Show of the Week: Cities Skylines and 5 City Planning Nightmares You Must Avoid
We built this city
Cities Skylines, the city sim that's not Sim City, has finally arrived on Xbox One, and we are raring to explore strange new roads, to seek out new nightlife and new specialisations, and to boldly create light residential zones where no mayor has created light residential zones before. But we're not going in totally blind - we've learned a lot about how not to build a city from videogames, as Mike learns later in the show.
The first thing that's definitely on the no-no list is creating a vast, semi-sentient computer system to run the city for us, as in Watch Dogs' Chicago. Sure, it would be useful to take the more menial tasks of public transport, crime prevention and making bollards go up and down off our hands as mayor, but the problem is these systems are extremely hackable.
I'm no InfoSec expert, but if your multi-billion dollar computer system can be hacked by a guy who is also riding a motorbike at the same time, you've made it too easy to hack.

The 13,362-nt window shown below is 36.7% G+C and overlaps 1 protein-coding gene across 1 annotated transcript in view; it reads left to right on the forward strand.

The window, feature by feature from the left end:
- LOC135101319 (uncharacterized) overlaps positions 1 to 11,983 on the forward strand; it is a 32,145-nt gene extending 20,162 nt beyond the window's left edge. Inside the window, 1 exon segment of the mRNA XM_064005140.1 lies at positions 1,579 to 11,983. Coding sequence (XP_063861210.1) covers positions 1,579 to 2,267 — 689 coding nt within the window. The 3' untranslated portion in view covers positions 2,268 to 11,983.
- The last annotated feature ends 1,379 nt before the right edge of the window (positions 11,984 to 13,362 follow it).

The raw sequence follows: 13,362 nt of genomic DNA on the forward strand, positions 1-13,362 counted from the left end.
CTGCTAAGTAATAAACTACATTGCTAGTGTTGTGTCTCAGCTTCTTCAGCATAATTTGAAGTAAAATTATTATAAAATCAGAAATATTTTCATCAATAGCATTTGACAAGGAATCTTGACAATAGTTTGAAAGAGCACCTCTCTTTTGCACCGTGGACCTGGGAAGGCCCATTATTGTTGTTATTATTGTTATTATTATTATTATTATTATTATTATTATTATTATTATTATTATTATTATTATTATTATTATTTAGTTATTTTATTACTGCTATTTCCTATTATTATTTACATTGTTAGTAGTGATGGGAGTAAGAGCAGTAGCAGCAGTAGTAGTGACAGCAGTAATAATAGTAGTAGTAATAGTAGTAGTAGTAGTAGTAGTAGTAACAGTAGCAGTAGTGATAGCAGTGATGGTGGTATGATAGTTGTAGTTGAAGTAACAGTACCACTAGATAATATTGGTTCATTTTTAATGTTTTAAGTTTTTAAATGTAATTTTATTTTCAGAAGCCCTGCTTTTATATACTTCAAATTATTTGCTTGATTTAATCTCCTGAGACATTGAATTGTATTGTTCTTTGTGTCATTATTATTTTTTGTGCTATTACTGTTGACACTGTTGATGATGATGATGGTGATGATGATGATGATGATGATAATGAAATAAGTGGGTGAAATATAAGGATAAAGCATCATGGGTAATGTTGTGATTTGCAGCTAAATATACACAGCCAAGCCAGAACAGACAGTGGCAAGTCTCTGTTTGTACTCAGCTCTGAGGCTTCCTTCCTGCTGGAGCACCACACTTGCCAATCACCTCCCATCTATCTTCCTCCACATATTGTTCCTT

We also won't be constructing our city on a series of constantly shifting plates, like Anachronox in 2001's Anachronox. This dystopian cyberpunk world slash giant Rubik's cube was actually constructed by an ancient alien race. An ancient alien race of idiots.
If you miss one of the plates shifting when you need to get somewhere, you will have to either wait for it to come back around or find a longer, more convoluted route. And in Anachronox's case, when you get there, it's probably a total dump anyway. No thanks.
Cities Skylines: Xbox One Edition is out now.
Previously on Outside Xbox: See Us Build Our Dream Beachside City in Cities Skylines